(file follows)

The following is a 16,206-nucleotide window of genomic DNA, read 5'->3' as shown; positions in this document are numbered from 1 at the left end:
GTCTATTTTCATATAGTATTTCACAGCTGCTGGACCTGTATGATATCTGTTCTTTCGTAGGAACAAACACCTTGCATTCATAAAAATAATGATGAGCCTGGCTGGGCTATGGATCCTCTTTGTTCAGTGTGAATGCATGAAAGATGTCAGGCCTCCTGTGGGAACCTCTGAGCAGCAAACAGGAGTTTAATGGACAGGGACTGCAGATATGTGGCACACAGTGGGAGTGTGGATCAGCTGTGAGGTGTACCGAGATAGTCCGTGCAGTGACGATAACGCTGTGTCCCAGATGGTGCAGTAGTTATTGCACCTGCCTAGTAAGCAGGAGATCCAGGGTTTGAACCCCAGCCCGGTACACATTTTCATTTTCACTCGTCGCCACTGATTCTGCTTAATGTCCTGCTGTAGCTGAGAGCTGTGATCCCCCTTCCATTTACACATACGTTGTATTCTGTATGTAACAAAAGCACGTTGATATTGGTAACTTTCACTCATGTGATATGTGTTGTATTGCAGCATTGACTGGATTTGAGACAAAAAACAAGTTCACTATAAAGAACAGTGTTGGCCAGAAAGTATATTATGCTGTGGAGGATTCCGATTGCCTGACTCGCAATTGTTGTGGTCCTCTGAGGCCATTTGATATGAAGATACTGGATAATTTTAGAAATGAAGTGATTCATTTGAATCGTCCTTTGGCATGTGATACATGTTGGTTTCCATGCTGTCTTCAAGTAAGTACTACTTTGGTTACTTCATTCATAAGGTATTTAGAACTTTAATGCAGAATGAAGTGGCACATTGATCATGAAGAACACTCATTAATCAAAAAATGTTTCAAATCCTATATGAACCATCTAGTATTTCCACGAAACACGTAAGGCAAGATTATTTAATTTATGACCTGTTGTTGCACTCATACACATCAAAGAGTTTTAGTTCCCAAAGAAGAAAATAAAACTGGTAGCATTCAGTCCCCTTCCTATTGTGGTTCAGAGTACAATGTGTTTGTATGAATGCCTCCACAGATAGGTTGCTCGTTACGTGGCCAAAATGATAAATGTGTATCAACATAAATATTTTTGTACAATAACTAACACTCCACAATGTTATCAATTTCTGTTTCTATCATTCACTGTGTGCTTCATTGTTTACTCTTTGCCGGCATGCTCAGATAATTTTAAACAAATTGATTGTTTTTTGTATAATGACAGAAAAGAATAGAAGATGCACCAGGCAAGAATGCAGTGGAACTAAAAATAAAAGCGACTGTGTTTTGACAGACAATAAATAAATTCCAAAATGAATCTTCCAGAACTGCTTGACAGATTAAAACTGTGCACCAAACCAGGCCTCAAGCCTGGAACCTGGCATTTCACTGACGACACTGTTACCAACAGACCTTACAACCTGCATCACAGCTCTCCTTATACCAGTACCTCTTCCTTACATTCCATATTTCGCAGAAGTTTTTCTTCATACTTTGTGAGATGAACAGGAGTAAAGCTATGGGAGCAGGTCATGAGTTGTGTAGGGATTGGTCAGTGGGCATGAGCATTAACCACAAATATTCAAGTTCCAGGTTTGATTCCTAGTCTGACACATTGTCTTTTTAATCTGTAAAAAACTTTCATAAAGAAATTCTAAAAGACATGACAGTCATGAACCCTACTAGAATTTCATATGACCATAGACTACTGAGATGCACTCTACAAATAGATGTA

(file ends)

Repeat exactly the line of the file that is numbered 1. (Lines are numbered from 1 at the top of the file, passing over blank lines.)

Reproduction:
The following is a 16,206-nucleotide window of genomic DNA, read 5'->3' as shown; positions in this document are numbered from 1 at the left end: